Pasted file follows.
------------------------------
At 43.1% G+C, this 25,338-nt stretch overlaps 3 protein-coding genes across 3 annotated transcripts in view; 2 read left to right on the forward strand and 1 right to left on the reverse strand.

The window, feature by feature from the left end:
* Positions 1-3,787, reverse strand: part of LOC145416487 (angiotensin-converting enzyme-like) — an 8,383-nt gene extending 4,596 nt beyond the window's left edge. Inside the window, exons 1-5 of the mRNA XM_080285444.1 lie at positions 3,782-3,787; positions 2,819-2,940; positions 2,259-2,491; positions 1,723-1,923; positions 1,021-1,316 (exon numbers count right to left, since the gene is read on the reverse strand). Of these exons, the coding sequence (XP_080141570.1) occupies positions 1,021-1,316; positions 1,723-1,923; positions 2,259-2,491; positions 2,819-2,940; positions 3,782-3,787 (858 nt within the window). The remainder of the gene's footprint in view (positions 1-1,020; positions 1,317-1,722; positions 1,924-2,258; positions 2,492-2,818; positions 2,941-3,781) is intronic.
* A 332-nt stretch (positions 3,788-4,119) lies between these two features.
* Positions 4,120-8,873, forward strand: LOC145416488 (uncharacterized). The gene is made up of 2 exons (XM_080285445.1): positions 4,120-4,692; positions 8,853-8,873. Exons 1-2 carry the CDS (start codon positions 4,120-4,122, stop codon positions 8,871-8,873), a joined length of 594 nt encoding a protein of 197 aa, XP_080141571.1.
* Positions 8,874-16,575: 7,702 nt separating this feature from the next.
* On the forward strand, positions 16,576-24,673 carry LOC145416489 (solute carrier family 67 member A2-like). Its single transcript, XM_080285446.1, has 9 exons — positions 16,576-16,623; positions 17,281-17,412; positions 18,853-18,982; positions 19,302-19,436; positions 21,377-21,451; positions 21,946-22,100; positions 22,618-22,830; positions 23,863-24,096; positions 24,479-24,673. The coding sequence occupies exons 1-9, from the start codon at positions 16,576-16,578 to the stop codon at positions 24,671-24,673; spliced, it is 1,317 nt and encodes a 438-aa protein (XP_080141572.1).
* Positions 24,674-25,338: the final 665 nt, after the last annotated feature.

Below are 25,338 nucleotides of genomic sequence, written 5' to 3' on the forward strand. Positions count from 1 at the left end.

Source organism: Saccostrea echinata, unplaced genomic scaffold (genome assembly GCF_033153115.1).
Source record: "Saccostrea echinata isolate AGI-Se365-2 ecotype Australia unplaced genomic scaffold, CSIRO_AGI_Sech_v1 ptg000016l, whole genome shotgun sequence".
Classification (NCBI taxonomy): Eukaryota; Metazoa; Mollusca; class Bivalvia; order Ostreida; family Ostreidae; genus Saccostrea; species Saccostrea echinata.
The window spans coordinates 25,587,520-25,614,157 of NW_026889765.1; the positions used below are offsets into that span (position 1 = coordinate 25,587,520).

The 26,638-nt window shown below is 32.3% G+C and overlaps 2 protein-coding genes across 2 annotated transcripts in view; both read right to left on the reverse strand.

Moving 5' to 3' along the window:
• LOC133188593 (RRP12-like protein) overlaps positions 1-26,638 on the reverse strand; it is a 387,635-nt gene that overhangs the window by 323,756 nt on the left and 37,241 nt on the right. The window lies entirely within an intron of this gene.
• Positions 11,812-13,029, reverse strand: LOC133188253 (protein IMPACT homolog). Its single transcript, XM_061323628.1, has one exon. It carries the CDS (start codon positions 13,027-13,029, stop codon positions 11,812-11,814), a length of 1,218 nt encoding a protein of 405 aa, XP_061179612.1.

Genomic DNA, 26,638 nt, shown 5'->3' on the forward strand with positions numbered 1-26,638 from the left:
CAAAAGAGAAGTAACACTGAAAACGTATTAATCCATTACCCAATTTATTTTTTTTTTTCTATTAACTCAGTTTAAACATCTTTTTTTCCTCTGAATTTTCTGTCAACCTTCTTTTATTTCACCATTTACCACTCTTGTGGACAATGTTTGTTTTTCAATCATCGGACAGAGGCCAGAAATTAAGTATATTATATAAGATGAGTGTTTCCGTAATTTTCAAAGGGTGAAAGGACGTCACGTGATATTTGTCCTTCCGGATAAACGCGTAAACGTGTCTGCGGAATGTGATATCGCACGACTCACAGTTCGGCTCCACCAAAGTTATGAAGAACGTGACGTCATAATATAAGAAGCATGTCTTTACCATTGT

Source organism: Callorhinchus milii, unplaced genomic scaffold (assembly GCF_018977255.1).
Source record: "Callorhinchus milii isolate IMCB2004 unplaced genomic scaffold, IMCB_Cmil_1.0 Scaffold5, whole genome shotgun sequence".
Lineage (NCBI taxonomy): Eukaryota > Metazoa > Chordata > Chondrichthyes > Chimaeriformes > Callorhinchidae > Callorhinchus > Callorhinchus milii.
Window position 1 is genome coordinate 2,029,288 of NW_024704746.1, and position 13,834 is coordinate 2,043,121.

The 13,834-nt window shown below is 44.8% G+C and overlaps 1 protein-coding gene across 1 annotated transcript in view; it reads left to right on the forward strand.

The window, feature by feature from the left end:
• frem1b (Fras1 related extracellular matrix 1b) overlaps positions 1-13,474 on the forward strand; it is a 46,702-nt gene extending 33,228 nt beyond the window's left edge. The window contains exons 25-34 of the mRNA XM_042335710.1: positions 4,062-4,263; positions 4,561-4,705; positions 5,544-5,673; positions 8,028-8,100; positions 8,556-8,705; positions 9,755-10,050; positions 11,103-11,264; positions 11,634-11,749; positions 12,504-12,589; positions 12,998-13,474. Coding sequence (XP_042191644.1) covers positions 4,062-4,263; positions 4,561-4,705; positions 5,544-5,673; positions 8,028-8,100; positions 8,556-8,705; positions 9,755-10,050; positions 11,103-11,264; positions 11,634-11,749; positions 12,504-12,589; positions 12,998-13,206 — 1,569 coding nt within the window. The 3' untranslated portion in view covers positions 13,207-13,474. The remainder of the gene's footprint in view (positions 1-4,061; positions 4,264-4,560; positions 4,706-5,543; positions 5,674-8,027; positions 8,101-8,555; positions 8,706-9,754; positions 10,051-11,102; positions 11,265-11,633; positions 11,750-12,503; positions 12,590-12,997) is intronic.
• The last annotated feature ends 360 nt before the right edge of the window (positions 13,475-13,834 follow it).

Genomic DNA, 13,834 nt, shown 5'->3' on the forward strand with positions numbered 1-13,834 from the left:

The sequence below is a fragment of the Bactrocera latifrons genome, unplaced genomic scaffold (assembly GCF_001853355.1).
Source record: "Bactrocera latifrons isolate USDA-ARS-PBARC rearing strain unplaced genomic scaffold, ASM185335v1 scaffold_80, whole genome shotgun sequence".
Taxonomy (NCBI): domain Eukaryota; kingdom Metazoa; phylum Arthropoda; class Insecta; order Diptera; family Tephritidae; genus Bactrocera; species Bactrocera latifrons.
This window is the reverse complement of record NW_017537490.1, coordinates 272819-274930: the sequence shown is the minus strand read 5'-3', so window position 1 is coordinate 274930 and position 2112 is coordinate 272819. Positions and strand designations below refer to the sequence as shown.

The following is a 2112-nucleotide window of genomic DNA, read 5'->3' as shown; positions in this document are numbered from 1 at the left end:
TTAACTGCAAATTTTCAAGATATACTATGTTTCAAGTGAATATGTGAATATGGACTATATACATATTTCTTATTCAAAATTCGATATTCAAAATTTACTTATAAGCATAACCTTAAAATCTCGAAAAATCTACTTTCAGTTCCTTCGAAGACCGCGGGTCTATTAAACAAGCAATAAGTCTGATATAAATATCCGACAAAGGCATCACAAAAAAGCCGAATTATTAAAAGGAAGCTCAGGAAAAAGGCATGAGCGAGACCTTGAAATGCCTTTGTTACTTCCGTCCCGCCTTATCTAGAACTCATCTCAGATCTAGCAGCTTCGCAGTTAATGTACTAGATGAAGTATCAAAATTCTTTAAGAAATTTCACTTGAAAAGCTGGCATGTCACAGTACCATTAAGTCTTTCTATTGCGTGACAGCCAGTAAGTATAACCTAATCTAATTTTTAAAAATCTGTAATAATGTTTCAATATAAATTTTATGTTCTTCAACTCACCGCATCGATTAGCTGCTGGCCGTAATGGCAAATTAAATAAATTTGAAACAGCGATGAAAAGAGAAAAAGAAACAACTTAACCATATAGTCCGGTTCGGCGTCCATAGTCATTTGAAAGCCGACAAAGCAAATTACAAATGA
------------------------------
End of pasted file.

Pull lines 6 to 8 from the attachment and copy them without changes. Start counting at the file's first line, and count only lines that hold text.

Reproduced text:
* Positions 8,874-16,575: 7,702 nt separating this feature from the next.
* On the forward strand, positions 16,576-24,673 carry LOC145416489 (solute carrier family 67 member A2-like). Its single transcript, XM_080285446.1, has 9 exons — positions 16,576-16,623; positions 17,281-17,412; positions 18,853-18,982; positions 19,302-19,436; positions 21,377-21,451; positions 21,946-22,100; positions 22,618-22,830; positions 23,863-24,096; positions 24,479-24,673. The coding sequence occupies exons 1-9, from the start codon at positions 16,576-16,578 to the stop codon at positions 24,671-24,673; spliced, it is 1,317 nt and encodes a 438-aa protein (XP_080141572.1).
* Positions 24,674-25,338: the final 665 nt, after the last annotated feature.